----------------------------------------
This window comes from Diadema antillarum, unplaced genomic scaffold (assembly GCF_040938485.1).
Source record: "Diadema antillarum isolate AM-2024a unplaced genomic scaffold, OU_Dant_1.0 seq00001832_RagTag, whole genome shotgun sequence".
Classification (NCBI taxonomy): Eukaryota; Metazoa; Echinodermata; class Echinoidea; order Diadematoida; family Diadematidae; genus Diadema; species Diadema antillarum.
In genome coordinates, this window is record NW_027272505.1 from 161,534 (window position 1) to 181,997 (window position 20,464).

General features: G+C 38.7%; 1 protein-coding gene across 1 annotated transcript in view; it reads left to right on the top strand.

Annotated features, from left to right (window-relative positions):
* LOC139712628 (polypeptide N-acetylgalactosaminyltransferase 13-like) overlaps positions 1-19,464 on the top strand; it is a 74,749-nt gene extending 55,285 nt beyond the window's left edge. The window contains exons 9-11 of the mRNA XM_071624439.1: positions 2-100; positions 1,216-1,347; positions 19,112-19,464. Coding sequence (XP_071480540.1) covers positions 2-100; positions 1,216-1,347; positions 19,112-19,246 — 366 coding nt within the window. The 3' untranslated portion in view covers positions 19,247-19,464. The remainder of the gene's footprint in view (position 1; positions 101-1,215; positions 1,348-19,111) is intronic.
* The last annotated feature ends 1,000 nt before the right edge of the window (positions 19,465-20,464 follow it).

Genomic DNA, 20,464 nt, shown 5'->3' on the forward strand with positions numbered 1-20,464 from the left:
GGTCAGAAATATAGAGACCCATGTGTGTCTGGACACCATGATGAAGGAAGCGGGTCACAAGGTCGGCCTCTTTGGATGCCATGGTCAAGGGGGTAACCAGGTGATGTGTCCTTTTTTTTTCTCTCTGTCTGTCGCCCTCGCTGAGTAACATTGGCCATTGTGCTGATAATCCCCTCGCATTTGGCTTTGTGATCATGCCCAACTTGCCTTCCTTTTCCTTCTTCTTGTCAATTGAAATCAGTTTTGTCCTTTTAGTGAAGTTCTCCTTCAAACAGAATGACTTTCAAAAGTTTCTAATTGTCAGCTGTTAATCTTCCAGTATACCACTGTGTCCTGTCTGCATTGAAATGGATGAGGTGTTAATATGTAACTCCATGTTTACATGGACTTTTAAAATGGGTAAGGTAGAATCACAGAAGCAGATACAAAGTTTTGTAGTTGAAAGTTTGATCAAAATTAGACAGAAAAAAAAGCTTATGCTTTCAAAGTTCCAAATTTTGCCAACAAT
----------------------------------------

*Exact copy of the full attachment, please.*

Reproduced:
This window comes from Diadema antillarum, unplaced genomic scaffold (assembly GCF_040938485.1).
Source record: "Diadema antillarum isolate AM-2024a unplaced genomic scaffold, OU_Dant_1.0 seq00001832_RagTag, whole genome shotgun sequence".
Classification (NCBI taxonomy): Eukaryota; Metazoa; Echinodermata; class Echinoidea; order Diadematoida; family Diadematidae; genus Diadema; species Diadema antillarum.
In genome coordinates, this window is record NW_027272505.1 from 161,534 (window position 1) to 181,997 (window position 20,464).

General features: G+C 38.7%; 1 protein-coding gene across 1 annotated transcript in view; it reads left to right on the top strand.

Annotated features, from left to right (window-relative positions):
* LOC139712628 (polypeptide N-acetylgalactosaminyltransferase 13-like) overlaps positions 1-19,464 on the top strand; it is a 74,749-nt gene extending 55,285 nt beyond the window's left edge. The window contains exons 9-11 of the mRNA XM_071624439.1: positions 2-100; positions 1,216-1,347; positions 19,112-19,464. Coding sequence (XP_071480540.1) covers positions 2-100; positions 1,216-1,347; positions 19,112-19,246 — 366 coding nt within the window. The 3' untranslated portion in view covers positions 19,247-19,464. The remainder of the gene's footprint in view (position 1; positions 101-1,215; positions 1,348-19,111) is intronic.
* The last annotated feature ends 1,000 nt before the right edge of the window (positions 19,465-20,464 follow it).

Genomic DNA, 20,464 nt, shown 5'->3' on the forward strand with positions numbered 1-20,464 from the left:
GGTCAGAAATATAGAGACCCATGTGTGTCTGGACACCATGATGAAGGAAGCGGGTCACAAGGTCGGCCTCTTTGGATGCCATGGTCAAGGGGGTAACCAGGTGATGTGTCCTTTTTTTTTCTCTCTGTCTGTCGCCCTCGCTGAGTAACATTGGCCATTGTGCTGATAATCCCCTCGCATTTGGCTTTGTGATCATGCCCAACTTGCCTTCCTTTTCCTTCTTCTTGTCAATTGAAATCAGTTTTGTCCTTTTAGTGAAGTTCTCCTTCAAACAGAATGACTTTCAAAAGTTTCTAATTGTCAGCTGTTAATCTTCCAGTATACCACTGTGTCCTGTCTGCATTGAAATGGATGAGGTGTTAATATGTAACTCCATGTTTACATGGACTTTTAAAATGGGTAAGGTAGAATCACAGAAGCAGATACAAAGTTTTGTAGTTGAAAGTTTGATCAAAATTAGACAGAAAAAAAAGCTTATGCTTTCAAAGTTCCAAATTTTGCCAACAAT